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  • #2
Welcome to PF!

Reading your post, I get the feeling you like STEM and can't decide which letter to follow. Every field now uses computer technology to some degree and so programming is becoming more like a basic skill akin to touch typing.

You could take your interest in EE and begin playing with a Raspberry PI where programming meets electronics and see how you like it. Alternatively, there's the Little Bits kits where you can snap together a circuit which could be used to control a home application (Smart Home Kit) although you wouldn't really get a thorough understanding of EE. One other option is the IOIO card which can control electronic circuits via programming on an Android tablet or phone. (see sparkfun.com or adafruit.com) IOIO card)

With an interest in Physics, you could consider being an applied physicist where you'd be using and constructing electronic equipment to carry out an experiment tieing together knowledge of EE, programming and Physics into a single bundle.

I think your best bet though is to talk with your professors in these fields and see what advice they can give you and to play with some DIY stuff like the Raspberry-PI, Python and controlling electronic devices which could lead to experimental physics work or to some commercial applications.
 

Related to Which career can I get the most out of science?

1. What career options are available in the field of science?

There are numerous career options available in the field of science, including research scientist, data analyst, environmental consultant, pharmaceutical sales representative, and science educator.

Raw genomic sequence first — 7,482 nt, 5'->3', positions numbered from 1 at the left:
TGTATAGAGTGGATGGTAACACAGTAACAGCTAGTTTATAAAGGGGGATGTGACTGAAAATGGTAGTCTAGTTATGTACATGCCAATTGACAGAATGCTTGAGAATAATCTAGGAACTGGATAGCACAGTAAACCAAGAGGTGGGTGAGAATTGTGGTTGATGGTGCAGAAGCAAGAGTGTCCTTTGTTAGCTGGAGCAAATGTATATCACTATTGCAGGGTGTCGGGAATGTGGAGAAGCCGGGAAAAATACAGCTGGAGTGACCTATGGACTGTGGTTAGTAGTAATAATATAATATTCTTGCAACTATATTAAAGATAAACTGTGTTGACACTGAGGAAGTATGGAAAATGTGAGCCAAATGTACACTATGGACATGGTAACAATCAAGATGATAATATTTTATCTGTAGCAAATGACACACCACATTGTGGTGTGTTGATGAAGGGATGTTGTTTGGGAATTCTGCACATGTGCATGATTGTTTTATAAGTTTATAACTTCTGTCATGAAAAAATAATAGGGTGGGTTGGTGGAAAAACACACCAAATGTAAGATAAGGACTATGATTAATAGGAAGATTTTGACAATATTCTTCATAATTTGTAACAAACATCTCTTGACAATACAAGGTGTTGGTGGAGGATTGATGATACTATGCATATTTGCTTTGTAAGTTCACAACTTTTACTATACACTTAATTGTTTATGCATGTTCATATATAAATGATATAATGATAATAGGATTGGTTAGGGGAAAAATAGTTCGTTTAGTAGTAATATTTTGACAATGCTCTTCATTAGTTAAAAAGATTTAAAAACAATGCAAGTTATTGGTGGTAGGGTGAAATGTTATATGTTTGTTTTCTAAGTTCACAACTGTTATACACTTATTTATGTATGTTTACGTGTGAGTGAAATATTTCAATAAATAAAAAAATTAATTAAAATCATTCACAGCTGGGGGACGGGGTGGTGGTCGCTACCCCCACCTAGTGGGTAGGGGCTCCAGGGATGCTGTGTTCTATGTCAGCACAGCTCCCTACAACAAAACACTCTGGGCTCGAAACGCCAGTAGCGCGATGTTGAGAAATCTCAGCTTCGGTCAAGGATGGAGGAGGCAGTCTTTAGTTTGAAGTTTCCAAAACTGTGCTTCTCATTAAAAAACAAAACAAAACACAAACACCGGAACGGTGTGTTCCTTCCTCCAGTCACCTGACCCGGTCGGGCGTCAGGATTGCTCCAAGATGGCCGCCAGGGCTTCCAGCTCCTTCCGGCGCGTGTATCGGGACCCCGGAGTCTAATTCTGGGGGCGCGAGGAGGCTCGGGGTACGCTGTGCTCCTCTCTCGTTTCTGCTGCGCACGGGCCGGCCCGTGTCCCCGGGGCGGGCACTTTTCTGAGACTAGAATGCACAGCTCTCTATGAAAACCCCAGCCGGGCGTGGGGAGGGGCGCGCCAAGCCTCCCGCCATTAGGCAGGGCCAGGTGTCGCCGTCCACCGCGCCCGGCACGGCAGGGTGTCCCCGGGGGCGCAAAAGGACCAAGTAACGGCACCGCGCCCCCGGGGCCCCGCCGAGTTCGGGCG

2. How do I determine which career in science is the best fit for me?

To determine the best fit for your skills and interests, it is important to research different career paths and consider your strengths and passions. You can also seek guidance from mentors or career counselors.

3. What qualifications and skills are needed for a successful career in science?

A successful career in science often requires a strong educational background in a specific field, such as biology, chemistry, or physics. Additionally, critical thinking, problem-solving, and communication skills are crucial for success in this field.

4. What are the job prospects for careers in science?

The job prospects for careers in science vary depending on the specific field and industry. However, overall, there is a high demand for individuals with a background in science, and job growth is expected to continue in the coming years.

5. Is it possible to have a fulfilling and financially stable career in science?

Yes, it is possible to have a fulfilling and financially stable career in science. Many science-related careers offer competitive salaries and opportunities for advancement and personal growth. It is important to find a career that aligns with your interests and values to ensure job satisfaction.